I had to go to town today for our guild meeting, and decided that if the weather permitted, I'd take some pictures on my way home. This is purple sage growing on the road cut, just a couple hundred feet inside the Nevada State line. I think of the band, New Riders of the Purple Sage.
This poor juniper tree scrambles for purchase where it was planted. It's bare roots have nothing to feed on, and yet still is grows. The hillside is dotted with Buckwheat Flower, a wild form of Eriogonum. We are still having the unseasonable rains and would otherwise have no wildflowers now.
I love it when the Buckwheat blooms. We won't have yellow blooms again until September when the Rabbitbrush flowers. There isn't much Buckwheat but the Rabbitbrush is insanely populous, so I don't feel bad about using it for a dye plant.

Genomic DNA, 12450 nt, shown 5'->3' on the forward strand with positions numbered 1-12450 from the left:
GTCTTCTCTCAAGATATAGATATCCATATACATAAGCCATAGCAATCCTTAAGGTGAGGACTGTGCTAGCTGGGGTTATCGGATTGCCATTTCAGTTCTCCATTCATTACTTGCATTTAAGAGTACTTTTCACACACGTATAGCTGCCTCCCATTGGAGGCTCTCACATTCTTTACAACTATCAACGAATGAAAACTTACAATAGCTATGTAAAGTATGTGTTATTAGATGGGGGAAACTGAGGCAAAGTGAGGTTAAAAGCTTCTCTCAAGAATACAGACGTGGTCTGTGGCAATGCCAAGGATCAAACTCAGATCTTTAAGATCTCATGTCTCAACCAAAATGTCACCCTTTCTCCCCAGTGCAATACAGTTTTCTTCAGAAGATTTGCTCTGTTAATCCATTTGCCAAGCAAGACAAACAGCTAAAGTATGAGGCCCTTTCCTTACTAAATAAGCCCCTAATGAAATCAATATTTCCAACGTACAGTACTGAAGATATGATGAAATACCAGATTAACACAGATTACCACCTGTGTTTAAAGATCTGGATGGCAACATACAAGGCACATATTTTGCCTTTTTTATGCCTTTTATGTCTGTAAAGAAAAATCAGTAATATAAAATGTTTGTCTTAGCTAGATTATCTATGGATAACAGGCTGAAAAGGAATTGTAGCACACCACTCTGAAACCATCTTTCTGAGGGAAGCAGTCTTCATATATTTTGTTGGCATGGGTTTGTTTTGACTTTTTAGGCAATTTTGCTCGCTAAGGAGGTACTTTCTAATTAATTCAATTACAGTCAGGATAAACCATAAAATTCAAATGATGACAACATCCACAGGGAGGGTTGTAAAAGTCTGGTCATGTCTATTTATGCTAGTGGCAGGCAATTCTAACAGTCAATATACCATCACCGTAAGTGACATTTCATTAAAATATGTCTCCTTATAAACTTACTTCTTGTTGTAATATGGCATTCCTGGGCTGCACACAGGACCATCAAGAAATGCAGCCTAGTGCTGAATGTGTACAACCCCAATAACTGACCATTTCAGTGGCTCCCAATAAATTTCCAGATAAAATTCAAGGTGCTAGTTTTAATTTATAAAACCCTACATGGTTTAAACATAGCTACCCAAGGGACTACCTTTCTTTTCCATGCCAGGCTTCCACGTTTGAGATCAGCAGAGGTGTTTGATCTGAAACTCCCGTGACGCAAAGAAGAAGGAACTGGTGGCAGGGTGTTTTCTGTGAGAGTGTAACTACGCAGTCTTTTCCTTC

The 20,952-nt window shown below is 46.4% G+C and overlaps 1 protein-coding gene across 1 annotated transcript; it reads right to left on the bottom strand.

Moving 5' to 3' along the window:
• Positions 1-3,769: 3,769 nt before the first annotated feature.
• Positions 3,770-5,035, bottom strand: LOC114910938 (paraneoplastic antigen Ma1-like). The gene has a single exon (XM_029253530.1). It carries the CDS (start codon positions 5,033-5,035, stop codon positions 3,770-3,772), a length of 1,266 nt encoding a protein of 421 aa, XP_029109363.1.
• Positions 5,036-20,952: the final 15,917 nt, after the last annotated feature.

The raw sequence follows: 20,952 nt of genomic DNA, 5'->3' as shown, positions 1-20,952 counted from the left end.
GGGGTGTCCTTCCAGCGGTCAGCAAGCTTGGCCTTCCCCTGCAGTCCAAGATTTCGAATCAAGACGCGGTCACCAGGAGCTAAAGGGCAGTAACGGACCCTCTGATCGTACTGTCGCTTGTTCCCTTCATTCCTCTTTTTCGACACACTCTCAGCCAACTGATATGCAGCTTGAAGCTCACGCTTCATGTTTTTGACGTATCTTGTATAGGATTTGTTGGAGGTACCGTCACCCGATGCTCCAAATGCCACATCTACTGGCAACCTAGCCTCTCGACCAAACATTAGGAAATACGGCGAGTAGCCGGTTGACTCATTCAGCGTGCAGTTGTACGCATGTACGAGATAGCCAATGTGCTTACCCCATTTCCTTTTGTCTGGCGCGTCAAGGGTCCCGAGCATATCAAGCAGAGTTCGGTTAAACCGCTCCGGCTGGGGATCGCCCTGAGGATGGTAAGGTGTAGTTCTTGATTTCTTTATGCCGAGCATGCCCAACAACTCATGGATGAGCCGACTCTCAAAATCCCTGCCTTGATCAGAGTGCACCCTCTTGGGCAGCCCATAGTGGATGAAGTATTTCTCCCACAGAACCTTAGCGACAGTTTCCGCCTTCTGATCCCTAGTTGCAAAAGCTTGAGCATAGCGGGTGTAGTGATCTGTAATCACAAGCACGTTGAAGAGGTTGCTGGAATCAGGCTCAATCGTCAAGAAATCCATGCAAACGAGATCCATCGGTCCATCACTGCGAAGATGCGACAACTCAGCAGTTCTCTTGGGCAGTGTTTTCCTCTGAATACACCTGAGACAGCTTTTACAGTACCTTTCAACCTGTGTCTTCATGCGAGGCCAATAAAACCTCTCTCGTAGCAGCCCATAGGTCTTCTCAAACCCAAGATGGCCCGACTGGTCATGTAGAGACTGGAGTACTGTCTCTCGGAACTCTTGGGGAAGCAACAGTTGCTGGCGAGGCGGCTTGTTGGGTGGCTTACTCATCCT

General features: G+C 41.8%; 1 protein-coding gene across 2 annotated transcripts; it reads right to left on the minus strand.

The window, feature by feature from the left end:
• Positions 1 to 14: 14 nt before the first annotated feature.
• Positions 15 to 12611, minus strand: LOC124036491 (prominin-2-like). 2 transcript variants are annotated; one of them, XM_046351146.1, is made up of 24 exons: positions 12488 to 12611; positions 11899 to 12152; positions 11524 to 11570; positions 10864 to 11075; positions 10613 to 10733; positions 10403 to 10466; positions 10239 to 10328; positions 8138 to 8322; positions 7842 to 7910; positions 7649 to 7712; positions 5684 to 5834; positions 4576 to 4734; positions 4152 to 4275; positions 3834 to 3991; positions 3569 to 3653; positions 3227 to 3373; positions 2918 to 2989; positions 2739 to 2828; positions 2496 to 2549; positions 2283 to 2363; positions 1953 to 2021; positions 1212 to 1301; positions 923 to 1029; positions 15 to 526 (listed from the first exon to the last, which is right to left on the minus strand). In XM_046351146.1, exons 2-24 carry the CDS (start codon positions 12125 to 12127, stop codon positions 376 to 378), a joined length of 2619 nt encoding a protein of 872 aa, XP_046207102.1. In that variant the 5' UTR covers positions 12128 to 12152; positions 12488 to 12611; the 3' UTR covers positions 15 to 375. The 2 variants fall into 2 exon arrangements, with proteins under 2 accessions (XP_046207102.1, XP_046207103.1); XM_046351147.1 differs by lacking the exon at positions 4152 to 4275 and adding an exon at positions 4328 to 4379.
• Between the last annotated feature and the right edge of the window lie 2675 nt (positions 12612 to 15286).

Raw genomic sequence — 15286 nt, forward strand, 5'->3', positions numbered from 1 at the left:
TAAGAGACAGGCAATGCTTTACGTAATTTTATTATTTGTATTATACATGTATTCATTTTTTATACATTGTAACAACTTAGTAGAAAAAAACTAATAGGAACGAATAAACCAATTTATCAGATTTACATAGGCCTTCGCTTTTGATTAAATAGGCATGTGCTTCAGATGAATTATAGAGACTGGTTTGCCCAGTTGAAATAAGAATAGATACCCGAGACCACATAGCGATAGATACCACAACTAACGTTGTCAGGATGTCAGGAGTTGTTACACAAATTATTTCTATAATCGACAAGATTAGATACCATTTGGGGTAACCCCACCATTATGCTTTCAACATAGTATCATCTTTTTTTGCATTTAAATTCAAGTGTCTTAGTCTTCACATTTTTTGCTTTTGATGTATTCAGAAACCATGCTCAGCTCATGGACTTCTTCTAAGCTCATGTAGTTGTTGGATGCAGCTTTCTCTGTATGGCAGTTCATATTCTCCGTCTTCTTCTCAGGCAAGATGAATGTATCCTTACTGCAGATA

It's all about geographic lottery. Juniper trees that fall by the feeder stream to Long Valley Creek are vigorous - life is good.
Juniper trees that fall on the scrabble and skree, just across the road, have to struggle for their very existence. Makes me think of my birth lottery and Africa.
There are still a couple of these guys around - Bush Lupine. Disap-
pointingly, as a dye plant it produces green. Laura called yesterday from Oregon and we chatted about dye plants and color, among other things. Mormon Tea (ephedra) is a dye plant, but you have to use four times plant to wool to get brown, and as she pointed out, I already have brown sheep.
This is a wetland plant, not growing anywhere else, but because there's a small spring on the road cut across from our house, it grows here and I don't know what it is. Our geology is fascinating. It's new in geologic time, and uplifts and breaks make water a gamble - how Nevada.
I took this shot across from our gate because it tickles my funny bone. It's California Poppy and this isn't California.
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